It also had not struck me how shockingly sexist and racist this play is—or at least, characters in the play are, which is not by any means the same thing.
After the reading, we had a long and thoughtful conversation about the play. My friends helped me think about the historical, theological, and dramaturgical aspects of Chapel. One pointed out that the conflict of law vs. grace between Innocent and Joachim somewhat resembles the Protestant vs. Catholic debates of the 16th century: an anachronism that would have interested someone of Williams’s unifying nature. He wrote the East/West split of the Church out of his later Arthurian poetry, after all, and would have been interested in exploring theological debates in a localized, non-historical setting.
We discussed Universalism, and Andrew MacD asked whether CW knew the writings of George MacDonald by 1912. I believe that he did, but have no evidence that he knew MacDonald’s sermons. Yet a tendency towards Universalism runs through CW’s works all his life, even while he writes such a chilling account of damnation as Descent Into Hell. (On this topic, see Richard Sturch’s essay about “CW as Heretic” in the Charles Williams Quarterly).
There were two big topics we spent most of our time discussing.
First: Who wins? What is the conclusion of the many conflicts—between Joachim and Innocent, Constantine and Innocent, Amael and Innocent, Michael and Joachim, Gregory and Joachim….? And, asking the same thing another way: Which character speaks for the author (if any)? Does anybody in this play speak for Williams?
There are ways in which Joachim seems to win, by choosing defeat and exile rather than being forced into them. Yet he only does so once all material support has been withdrawn. Innocent gets what he wants, but at the end of the play, Theodoric is hatching plans to take down Innocent in future. Gregory is the easiest to sympathize with, and gets what he wants: for himself and his villagers to be left alone. Amael certainly gets what he wants in the most dramatic visual way. He is darkly manipulative, and sees that everyone else is to there be outmatched. He gets some of the most beautiful poetry, and is in a way a forerunner of Taliessin, the hero bard of CW’s later Arthurian poetry.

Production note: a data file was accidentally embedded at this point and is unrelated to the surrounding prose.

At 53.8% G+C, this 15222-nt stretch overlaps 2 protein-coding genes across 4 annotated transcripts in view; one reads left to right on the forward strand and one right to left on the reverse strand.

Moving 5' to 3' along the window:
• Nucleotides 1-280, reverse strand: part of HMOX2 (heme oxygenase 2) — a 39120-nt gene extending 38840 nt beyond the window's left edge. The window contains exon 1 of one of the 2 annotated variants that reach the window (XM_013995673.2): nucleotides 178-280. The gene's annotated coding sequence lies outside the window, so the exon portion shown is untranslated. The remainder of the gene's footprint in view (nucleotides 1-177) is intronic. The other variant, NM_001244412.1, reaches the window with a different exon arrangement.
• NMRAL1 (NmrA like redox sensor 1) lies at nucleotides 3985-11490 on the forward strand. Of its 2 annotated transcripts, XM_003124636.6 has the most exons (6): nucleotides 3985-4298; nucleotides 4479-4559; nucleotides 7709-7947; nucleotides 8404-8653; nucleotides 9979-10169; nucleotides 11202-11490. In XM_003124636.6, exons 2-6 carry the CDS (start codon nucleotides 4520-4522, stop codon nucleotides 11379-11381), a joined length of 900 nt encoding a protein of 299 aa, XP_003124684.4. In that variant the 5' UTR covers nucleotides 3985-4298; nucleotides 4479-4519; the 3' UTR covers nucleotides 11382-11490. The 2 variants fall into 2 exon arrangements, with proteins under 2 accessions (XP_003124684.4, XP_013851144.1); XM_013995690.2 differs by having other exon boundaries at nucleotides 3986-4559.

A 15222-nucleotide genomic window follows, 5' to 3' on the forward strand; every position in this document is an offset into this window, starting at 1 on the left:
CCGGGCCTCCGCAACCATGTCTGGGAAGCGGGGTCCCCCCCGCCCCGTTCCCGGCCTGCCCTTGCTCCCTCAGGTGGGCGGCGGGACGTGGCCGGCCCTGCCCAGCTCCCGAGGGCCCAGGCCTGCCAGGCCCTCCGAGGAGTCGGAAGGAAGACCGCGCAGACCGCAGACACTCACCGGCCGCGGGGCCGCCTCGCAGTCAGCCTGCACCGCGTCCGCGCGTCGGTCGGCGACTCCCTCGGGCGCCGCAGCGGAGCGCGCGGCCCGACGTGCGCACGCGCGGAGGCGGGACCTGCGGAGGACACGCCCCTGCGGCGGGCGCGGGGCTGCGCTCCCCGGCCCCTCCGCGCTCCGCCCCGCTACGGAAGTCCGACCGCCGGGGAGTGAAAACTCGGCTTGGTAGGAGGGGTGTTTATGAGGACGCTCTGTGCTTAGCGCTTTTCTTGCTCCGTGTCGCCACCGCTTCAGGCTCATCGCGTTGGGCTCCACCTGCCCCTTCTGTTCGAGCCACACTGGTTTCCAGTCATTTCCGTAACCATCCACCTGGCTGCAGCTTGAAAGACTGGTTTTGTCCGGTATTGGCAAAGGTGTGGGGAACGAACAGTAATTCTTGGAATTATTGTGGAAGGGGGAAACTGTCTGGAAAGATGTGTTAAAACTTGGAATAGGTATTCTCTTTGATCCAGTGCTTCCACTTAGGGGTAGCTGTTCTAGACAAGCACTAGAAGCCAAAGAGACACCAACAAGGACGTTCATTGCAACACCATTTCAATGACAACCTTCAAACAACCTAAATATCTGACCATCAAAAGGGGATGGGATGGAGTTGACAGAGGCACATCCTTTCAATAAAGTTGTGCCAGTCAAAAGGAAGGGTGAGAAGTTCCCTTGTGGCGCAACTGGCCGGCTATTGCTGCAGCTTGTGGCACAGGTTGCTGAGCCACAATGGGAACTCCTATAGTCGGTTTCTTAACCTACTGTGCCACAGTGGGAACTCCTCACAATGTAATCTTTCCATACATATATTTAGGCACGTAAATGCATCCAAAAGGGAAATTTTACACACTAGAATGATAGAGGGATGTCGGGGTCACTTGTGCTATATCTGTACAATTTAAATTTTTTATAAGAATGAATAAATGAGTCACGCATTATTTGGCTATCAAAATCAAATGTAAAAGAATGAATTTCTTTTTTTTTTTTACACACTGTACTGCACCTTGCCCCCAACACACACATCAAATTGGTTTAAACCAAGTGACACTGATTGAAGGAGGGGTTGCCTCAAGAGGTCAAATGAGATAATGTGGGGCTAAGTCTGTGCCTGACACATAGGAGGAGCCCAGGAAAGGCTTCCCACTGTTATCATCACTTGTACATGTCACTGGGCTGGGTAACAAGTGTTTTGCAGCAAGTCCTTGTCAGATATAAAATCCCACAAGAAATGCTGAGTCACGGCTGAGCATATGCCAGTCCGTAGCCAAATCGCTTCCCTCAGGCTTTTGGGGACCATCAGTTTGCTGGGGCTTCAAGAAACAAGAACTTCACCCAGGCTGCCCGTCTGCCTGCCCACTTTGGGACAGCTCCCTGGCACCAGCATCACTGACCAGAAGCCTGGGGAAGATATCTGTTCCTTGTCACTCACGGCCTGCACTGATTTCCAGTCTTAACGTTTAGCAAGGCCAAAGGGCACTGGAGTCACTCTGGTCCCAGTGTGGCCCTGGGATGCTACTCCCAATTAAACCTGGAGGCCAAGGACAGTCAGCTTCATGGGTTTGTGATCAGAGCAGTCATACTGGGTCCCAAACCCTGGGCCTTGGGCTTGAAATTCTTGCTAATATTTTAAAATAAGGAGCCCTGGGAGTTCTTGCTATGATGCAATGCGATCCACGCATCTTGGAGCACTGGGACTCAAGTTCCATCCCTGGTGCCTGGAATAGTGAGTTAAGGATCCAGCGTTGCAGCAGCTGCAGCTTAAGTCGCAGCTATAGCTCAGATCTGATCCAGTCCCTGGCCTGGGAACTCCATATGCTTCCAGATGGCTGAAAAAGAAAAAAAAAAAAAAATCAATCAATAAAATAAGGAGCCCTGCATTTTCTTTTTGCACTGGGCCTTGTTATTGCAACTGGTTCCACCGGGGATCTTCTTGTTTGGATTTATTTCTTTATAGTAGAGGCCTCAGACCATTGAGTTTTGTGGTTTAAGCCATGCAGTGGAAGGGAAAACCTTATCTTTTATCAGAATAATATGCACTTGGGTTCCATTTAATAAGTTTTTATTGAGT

The play ends (or almost ends) in indeterminacy: with monks chanting a Christian hymn in Latin on one side of the stage, the villagers singing a pagan folk-song on the other, and Amael declaiming a tale of his hero Druhild inside the abandoned chapel. Does this ambiguity speak for Williams?
But a simple village woman gets the last word. And her last line is: “Mary, Mother of God, be pitiful.” Does she speak for Williams?
Or, as was suggested in the course of our conversation, do the questions themselves speak for Williams? I have speculated before that in 1912 Williams may have been going through something like a crisis of faith or a period of deep questioning before he committed himself thoroughly to the Christian religion. (He may have experienced a different kind of questioning while he was in the Fellowship of the Rosy Cross later, from 1917-1927). In this play and in The Silver Stair, published the same year Chapel was written (sorry, folks from last night; I misspoke on that point!), he is asking lots of questions about the right things to believe and the right way to live. Maybe none of the characters speak for Williams, or all of them do, and he is playing with all the philosophies, trying them on.